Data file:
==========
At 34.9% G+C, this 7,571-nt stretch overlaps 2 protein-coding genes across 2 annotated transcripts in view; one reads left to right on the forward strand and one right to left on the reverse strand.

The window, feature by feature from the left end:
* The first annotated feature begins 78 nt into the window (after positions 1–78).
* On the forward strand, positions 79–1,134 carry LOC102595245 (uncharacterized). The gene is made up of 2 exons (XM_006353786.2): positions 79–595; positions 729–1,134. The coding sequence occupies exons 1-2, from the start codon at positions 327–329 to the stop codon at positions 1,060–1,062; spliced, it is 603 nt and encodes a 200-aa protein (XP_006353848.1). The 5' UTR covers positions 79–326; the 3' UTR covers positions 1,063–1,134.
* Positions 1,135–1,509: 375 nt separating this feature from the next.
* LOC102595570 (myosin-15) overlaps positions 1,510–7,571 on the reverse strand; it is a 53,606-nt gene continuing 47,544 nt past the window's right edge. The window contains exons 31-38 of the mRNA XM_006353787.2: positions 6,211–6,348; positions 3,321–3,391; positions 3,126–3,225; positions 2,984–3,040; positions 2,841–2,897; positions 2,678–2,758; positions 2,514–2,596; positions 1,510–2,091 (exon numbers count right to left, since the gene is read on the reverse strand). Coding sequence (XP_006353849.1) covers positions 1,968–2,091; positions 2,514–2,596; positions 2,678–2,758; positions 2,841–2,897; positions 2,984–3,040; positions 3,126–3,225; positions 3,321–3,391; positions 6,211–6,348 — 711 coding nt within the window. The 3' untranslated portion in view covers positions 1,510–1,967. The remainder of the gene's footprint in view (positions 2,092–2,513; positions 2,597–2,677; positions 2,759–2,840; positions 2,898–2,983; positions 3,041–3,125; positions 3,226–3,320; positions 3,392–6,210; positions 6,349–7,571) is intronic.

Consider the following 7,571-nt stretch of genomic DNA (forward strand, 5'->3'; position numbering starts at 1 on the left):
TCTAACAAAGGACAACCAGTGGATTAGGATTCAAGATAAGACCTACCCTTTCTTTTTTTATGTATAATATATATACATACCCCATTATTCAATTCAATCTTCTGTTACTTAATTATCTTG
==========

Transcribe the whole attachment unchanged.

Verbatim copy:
At 34.9% G+C, this 7,571-nt stretch overlaps 2 protein-coding genes across 2 annotated transcripts in view; one reads left to right on the forward strand and one right to left on the reverse strand.

The window, feature by feature from the left end:
* The first annotated feature begins 78 nt into the window (after positions 1–78).
* On the forward strand, positions 79–1,134 carry LOC102595245 (uncharacterized). The gene is made up of 2 exons (XM_006353786.2): positions 79–595; positions 729–1,134. The coding sequence occupies exons 1-2, from the start codon at positions 327–329 to the stop codon at positions 1,060–1,062; spliced, it is 603 nt and encodes a 200-aa protein (XP_006353848.1). The 5' UTR covers positions 79–326; the 3' UTR covers positions 1,063–1,134.
* Positions 1,135–1,509: 375 nt separating this feature from the next.
* LOC102595570 (myosin-15) overlaps positions 1,510–7,571 on the reverse strand; it is a 53,606-nt gene continuing 47,544 nt past the window's right edge. The window contains exons 31-38 of the mRNA XM_006353787.2: positions 6,211–6,348; positions 3,321–3,391; positions 3,126–3,225; positions 2,984–3,040; positions 2,841–2,897; positions 2,678–2,758; positions 2,514–2,596; positions 1,510–2,091 (exon numbers count right to left, since the gene is read on the reverse strand). Coding sequence (XP_006353849.1) covers positions 1,968–2,091; positions 2,514–2,596; positions 2,678–2,758; positions 2,841–2,897; positions 2,984–3,040; positions 3,126–3,225; positions 3,321–3,391; positions 6,211–6,348 — 711 coding nt within the window. The 3' untranslated portion in view covers positions 1,510–1,967. The remainder of the gene's footprint in view (positions 2,092–2,513; positions 2,597–2,677; positions 2,759–2,840; positions 2,898–2,983; positions 3,041–3,125; positions 3,226–3,320; positions 3,392–6,210; positions 6,349–7,571) is intronic.

Consider the following 7,571-nt stretch of genomic DNA (forward strand, 5'->3'; position numbering starts at 1 on the left):
TCTAACAAAGGACAACCAGTGGATTAGGATTCAAGATAAGACCTACCCTTTCTTTTTTTATGTATAATATATATACATACCCCATTATTCAATTCAATCTTCTGTTACTTAATTATCTTG